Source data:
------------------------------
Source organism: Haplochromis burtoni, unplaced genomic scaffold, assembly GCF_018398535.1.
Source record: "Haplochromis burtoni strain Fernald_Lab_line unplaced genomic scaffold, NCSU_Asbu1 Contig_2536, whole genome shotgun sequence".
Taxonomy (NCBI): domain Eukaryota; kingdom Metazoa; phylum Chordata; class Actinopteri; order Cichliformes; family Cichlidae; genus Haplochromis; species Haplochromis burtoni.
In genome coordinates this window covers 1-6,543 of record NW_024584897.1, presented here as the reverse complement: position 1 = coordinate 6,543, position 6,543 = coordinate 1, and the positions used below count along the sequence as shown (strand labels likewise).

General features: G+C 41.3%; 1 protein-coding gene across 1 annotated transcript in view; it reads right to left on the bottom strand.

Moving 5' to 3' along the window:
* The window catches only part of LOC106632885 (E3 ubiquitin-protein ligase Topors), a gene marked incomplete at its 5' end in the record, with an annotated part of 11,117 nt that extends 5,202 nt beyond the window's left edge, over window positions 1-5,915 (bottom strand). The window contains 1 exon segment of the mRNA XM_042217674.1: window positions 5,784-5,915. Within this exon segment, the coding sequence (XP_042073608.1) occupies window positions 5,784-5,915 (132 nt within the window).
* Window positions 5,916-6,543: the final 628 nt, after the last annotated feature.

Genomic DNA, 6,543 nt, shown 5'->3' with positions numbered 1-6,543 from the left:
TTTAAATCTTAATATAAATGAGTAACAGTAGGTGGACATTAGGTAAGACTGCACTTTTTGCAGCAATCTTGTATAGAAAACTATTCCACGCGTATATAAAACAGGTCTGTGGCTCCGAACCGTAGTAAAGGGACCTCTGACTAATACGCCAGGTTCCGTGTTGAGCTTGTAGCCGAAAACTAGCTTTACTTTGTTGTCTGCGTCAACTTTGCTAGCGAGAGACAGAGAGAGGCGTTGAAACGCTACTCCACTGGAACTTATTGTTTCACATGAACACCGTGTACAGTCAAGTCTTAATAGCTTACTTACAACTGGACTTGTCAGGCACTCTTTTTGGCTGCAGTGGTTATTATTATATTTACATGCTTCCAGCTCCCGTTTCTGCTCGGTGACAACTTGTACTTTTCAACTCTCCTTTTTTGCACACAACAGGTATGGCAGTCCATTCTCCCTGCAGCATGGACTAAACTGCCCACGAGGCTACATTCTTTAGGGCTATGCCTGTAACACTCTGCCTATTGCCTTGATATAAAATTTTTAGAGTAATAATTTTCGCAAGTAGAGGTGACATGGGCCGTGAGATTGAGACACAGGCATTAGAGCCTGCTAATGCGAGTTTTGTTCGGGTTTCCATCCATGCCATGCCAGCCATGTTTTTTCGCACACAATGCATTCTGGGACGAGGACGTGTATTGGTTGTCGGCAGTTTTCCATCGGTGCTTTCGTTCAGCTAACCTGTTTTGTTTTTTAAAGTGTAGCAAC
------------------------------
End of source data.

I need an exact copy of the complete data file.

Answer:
Source organism: Haplochromis burtoni, unplaced genomic scaffold, assembly GCF_018398535.1.
Source record: "Haplochromis burtoni strain Fernald_Lab_line unplaced genomic scaffold, NCSU_Asbu1 Contig_2536, whole genome shotgun sequence".
Taxonomy (NCBI): domain Eukaryota; kingdom Metazoa; phylum Chordata; class Actinopteri; order Cichliformes; family Cichlidae; genus Haplochromis; species Haplochromis burtoni.
In genome coordinates this window covers 1-6,543 of record NW_024584897.1, presented here as the reverse complement: position 1 = coordinate 6,543, position 6,543 = coordinate 1, and the positions used below count along the sequence as shown (strand labels likewise).

General features: G+C 41.3%; 1 protein-coding gene across 1 annotated transcript in view; it reads right to left on the bottom strand.

Moving 5' to 3' along the window:
* The window catches only part of LOC106632885 (E3 ubiquitin-protein ligase Topors), a gene marked incomplete at its 5' end in the record, with an annotated part of 11,117 nt that extends 5,202 nt beyond the window's left edge, over window positions 1-5,915 (bottom strand). The window contains 1 exon segment of the mRNA XM_042217674.1: window positions 5,784-5,915. Within this exon segment, the coding sequence (XP_042073608.1) occupies window positions 5,784-5,915 (132 nt within the window).
* Window positions 5,916-6,543: the final 628 nt, after the last annotated feature.

Genomic DNA, 6,543 nt, shown 5'->3' with positions numbered 1-6,543 from the left:
TTTAAATCTTAATATAAATGAGTAACAGTAGGTGGACATTAGGTAAGACTGCACTTTTTGCAGCAATCTTGTATAGAAAACTATTCCACGCGTATATAAAACAGGTCTGTGGCTCCGAACCGTAGTAAAGGGACCTCTGACTAATACGCCAGGTTCCGTGTTGAGCTTGTAGCCGAAAACTAGCTTTACTTTGTTGTCTGCGTCAACTTTGCTAGCGAGAGACAGAGAGAGGCGTTGAAACGCTACTCCACTGGAACTTATTGTTTCACATGAACACCGTGTACAGTCAAGTCTTAATAGCTTACTTACAACTGGACTTGTCAGGCACTCTTTTTGGCTGCAGTGGTTATTATTATATTTACATGCTTCCAGCTCCCGTTTCTGCTCGGTGACAACTTGTACTTTTCAACTCTCCTTTTTTGCACACAACAGGTATGGCAGTCCATTCTCCCTGCAGCATGGACTAAACTGCCCACGAGGCTACATTCTTTAGGGCTATGCCTGTAACACTCTGCCTATTGCCTTGATATAAAATTTTTAGAGTAATAATTTTCGCAAGTAGAGGTGACATGGGCCGTGAGATTGAGACACAGGCATTAGAGCCTGCTAATGCGAGTTTTGTTCGGGTTTCCATCCATGCCATGCCAGCCATGTTTTTTCGCACACAATGCATTCTGGGACGAGGACGTGTATTGGTTGTCGGCAGTTTTCCATCGGTGCTTTCGTTCAGCTAACCTGTTTTGTTTTTTAAAGTGTAGCAAC